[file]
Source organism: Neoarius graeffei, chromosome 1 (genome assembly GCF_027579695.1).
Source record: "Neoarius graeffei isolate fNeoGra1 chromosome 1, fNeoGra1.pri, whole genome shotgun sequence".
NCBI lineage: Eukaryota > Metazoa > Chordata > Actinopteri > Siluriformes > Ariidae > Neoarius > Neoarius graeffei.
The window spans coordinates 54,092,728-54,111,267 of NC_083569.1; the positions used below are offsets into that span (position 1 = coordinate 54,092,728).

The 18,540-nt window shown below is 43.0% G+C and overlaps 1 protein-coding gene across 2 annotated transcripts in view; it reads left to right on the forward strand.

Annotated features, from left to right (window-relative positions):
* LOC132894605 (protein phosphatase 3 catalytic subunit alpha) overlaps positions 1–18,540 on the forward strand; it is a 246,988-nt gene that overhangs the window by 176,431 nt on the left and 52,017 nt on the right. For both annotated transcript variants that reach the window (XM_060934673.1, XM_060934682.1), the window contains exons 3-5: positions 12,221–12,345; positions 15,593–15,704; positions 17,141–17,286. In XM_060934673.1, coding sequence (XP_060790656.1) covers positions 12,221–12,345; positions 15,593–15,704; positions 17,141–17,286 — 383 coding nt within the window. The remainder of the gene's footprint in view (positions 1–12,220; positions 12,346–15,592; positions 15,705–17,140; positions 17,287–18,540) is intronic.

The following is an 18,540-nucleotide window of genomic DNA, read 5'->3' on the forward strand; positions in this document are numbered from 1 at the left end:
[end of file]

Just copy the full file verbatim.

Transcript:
Source organism: Neoarius graeffei, chromosome 1 (genome assembly GCF_027579695.1).
Source record: "Neoarius graeffei isolate fNeoGra1 chromosome 1, fNeoGra1.pri, whole genome shotgun sequence".
NCBI lineage: Eukaryota > Metazoa > Chordata > Actinopteri > Siluriformes > Ariidae > Neoarius > Neoarius graeffei.
The window spans coordinates 54,092,728-54,111,267 of NC_083569.1; the positions used below are offsets into that span (position 1 = coordinate 54,092,728).

The 18,540-nt window shown below is 43.0% G+C and overlaps 1 protein-coding gene across 2 annotated transcripts in view; it reads left to right on the forward strand.

Annotated features, from left to right (window-relative positions):
* LOC132894605 (protein phosphatase 3 catalytic subunit alpha) overlaps positions 1–18,540 on the forward strand; it is a 246,988-nt gene that overhangs the window by 176,431 nt on the left and 52,017 nt on the right. For both annotated transcript variants that reach the window (XM_060934673.1, XM_060934682.1), the window contains exons 3-5: positions 12,221–12,345; positions 15,593–15,704; positions 17,141–17,286. In XM_060934673.1, coding sequence (XP_060790656.1) covers positions 12,221–12,345; positions 15,593–15,704; positions 17,141–17,286 — 383 coding nt within the window. The remainder of the gene's footprint in view (positions 1–12,220; positions 12,346–15,592; positions 15,705–17,140; positions 17,287–18,540) is intronic.

The following is an 18,540-nucleotide window of genomic DNA, read 5'->3' on the forward strand; positions in this document are numbered from 1 at the left end: